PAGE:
Job openings as of the end of August fell 59,000, or 1.0 percent, to 5.57 million versus the record-high level recorded at the end of July. The job-openings rate, openings divided by openings plus employment, held steady at 4.3 percent for the private sector. A high level of job openings suggests continued gains in jobs growth over the coming months and potentially higher pressure on wages increases as employers bid for workers.
Among the industries studied separately, there were more than 1 million open positions in professional and business services (1.08 million) and health care and social assistance (1.09 million), followed by 762,000 openings in accommodation and food services and 647,000 in retail. Three of those industries also had the highest openings rates: accommodation and food services (5.3 percent), health care and social assistance (5.3 percent), and professional and business services (4.9 percent). The lowest openings rates were in educational services (2.5 percent), durable-goods manufacturing (3.0 percent), and arts, entertainment, and recreation (3.2 percent).
For the public sector, government job openings rose to 516,000 in August from 515,000 in July. State and local jobs accounted for the lion’s share of openings, totaling 443,000. Within that total, education job openings were 145,000 while non-education openings were 298,000. Federal-government openings totaled 72,000.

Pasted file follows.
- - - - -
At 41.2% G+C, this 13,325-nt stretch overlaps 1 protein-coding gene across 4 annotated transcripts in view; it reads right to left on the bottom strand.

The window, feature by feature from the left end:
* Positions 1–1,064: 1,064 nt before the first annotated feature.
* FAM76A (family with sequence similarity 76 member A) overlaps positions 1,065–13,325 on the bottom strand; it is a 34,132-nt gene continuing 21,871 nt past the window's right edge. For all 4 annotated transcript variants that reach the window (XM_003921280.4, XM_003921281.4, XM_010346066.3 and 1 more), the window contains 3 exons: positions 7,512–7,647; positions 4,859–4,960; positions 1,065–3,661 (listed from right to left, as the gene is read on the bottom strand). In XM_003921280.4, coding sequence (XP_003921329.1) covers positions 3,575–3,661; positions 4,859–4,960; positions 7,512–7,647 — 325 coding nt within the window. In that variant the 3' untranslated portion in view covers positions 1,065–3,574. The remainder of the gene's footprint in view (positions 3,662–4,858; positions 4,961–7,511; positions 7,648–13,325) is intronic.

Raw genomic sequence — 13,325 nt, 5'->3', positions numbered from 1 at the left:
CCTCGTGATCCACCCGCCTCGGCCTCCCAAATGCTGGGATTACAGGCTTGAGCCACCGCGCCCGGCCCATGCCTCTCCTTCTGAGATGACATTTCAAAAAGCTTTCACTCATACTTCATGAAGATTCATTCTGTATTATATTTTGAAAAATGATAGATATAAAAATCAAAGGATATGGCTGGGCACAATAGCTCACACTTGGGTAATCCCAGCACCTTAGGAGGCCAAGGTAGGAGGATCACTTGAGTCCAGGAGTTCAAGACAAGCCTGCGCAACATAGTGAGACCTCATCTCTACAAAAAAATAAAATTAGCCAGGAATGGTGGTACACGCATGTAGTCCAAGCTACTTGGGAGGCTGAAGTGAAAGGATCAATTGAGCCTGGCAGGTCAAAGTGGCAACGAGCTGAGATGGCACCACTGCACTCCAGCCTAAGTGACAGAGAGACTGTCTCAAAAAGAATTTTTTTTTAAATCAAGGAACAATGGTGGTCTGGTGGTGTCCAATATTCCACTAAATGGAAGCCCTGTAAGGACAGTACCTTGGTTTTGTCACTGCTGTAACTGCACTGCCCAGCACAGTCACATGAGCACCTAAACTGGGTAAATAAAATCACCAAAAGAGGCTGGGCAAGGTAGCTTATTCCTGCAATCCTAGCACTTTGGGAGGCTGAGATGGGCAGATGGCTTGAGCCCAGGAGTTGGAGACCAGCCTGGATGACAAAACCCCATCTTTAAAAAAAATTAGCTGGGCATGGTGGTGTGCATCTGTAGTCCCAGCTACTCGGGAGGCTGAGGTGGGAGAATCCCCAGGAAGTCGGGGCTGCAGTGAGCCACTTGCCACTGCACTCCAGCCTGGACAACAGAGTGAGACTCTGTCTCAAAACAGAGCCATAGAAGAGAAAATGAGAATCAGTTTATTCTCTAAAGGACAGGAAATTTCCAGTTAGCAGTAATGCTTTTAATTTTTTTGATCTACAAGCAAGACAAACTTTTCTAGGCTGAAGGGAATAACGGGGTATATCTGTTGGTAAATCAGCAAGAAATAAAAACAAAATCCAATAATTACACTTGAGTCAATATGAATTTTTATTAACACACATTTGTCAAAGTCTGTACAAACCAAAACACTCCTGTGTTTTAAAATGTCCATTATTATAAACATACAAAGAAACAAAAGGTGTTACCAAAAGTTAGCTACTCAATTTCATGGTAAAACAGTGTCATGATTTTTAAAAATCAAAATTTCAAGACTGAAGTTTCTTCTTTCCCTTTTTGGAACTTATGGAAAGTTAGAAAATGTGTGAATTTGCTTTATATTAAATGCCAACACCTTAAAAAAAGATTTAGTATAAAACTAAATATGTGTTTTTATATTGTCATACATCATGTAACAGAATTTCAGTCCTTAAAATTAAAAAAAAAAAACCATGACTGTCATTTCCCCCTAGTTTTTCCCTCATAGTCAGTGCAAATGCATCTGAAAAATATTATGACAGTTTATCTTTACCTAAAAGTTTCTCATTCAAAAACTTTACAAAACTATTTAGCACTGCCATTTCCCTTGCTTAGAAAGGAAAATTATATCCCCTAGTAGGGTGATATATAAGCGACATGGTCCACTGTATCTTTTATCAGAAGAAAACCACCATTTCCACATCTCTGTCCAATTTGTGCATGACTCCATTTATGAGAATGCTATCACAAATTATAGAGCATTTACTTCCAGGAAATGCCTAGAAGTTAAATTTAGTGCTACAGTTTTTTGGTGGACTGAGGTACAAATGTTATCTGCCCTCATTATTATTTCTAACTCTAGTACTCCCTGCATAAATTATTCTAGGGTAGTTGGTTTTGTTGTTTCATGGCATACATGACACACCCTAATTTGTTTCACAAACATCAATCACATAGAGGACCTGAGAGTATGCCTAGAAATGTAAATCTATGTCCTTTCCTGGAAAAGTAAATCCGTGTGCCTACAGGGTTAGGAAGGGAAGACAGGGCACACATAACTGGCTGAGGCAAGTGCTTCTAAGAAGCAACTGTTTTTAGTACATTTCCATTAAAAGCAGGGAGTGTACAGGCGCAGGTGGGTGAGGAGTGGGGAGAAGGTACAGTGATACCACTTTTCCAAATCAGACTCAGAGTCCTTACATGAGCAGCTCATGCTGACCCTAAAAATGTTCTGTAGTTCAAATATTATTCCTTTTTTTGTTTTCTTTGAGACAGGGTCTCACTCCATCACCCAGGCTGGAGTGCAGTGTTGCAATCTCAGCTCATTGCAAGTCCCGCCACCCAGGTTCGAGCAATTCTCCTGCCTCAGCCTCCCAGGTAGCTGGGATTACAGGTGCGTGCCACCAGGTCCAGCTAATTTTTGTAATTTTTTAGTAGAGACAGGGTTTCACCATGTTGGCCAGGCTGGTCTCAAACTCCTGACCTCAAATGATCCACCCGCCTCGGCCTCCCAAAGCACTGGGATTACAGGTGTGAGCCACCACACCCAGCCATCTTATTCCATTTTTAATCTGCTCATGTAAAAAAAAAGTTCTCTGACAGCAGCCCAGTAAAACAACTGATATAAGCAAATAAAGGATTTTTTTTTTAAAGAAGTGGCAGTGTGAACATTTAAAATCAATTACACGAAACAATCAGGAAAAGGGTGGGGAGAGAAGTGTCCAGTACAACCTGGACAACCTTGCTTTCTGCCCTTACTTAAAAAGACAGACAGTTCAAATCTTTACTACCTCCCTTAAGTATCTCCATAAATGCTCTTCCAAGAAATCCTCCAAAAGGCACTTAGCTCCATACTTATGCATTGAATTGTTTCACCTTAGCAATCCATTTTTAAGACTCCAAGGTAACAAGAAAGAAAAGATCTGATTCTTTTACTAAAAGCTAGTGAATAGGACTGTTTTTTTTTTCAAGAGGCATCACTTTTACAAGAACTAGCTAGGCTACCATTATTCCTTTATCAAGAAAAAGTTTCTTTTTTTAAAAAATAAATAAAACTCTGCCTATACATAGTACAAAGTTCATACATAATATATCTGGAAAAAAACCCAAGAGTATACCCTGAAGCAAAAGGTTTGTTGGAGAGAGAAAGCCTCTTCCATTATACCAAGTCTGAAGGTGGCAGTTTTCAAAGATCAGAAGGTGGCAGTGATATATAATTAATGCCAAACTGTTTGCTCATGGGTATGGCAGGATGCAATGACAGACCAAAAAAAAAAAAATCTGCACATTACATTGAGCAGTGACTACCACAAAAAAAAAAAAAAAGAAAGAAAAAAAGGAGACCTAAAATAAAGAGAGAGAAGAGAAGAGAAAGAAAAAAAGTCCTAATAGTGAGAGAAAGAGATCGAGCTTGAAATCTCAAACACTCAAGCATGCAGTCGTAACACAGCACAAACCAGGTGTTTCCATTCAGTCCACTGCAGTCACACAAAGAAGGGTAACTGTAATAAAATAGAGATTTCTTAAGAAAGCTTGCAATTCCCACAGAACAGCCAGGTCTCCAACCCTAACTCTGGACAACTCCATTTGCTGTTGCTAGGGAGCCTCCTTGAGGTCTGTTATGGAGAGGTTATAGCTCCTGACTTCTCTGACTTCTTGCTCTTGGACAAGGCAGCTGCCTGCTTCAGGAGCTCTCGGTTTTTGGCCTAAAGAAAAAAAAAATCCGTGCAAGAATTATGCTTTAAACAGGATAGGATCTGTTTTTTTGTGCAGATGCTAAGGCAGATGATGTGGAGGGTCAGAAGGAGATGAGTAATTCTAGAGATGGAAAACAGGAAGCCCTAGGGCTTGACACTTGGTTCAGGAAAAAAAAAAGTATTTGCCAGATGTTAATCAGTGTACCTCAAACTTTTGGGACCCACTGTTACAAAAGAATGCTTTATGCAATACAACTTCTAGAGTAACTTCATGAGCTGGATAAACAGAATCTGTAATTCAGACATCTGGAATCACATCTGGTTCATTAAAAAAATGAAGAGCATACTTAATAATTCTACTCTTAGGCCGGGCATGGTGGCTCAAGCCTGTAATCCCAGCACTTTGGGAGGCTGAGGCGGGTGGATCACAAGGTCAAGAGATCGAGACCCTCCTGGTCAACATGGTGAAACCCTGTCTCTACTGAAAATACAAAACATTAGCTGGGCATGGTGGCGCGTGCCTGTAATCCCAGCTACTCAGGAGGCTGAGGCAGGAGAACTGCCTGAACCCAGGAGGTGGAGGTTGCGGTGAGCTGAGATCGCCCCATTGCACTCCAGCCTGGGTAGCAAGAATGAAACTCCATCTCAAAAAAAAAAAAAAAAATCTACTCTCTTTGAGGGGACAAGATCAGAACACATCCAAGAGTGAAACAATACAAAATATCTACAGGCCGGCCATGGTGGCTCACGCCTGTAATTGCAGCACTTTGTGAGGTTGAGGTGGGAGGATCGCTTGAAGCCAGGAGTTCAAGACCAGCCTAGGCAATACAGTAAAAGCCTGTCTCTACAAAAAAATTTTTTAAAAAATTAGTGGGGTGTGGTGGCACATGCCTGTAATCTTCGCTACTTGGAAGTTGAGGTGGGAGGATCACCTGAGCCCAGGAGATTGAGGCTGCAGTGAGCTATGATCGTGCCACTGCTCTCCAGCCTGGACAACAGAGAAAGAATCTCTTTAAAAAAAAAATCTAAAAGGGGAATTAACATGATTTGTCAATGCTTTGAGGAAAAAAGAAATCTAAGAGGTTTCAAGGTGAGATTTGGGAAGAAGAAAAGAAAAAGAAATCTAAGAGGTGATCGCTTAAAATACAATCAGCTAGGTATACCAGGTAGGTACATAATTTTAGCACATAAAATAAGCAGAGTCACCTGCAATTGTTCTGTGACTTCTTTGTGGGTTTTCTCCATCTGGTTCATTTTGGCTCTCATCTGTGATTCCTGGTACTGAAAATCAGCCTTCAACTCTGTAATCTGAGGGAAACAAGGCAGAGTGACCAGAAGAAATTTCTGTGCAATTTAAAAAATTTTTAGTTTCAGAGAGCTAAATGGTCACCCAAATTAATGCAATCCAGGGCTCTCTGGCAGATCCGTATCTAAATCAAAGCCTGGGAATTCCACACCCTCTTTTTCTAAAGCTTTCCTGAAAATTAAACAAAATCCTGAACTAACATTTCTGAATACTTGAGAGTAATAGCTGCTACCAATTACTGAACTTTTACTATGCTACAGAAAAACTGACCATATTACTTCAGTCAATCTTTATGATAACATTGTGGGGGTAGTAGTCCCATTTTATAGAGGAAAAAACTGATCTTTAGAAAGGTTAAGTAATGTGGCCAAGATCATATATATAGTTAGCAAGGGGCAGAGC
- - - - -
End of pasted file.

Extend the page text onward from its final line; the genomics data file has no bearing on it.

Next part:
On the other side of the ledger, the number of employees quitting their jobs in the private sector fell slightly to 2.96 million versus 3.02 million in July. Rising or high levels of quits are considered to be a sign of confidence for employees in the jobs market. Quits tend to rise when jobs are more plentiful. The decline in quits resulted in a quits rate, quits divided by employment, of 2.4 percent, down 0.1 percentage points from the cycle-high rate of 2.5 percent in June. The 2.5 percent peak for the current cycle is just 0.1 percentage points below the 2.6 percent high achieved in the prior economic expansion but still well below the all-time peak of 2.9 percent in January 2001.
Finally, layoffs in the private sector came to 1.62 million in August, down from 1.67 million in July. That translates into a layoff rate of 1.3 percent, unchanged from the prior month. The highest layoff rates were in arts, entertainment, and recreation (4.2 percent) and construction (2.9 percent). Five other industries had layoff rates below 1 percent.
Overall, these data suggest the labor market remains healthy and imply continued jobs growth in the coming months.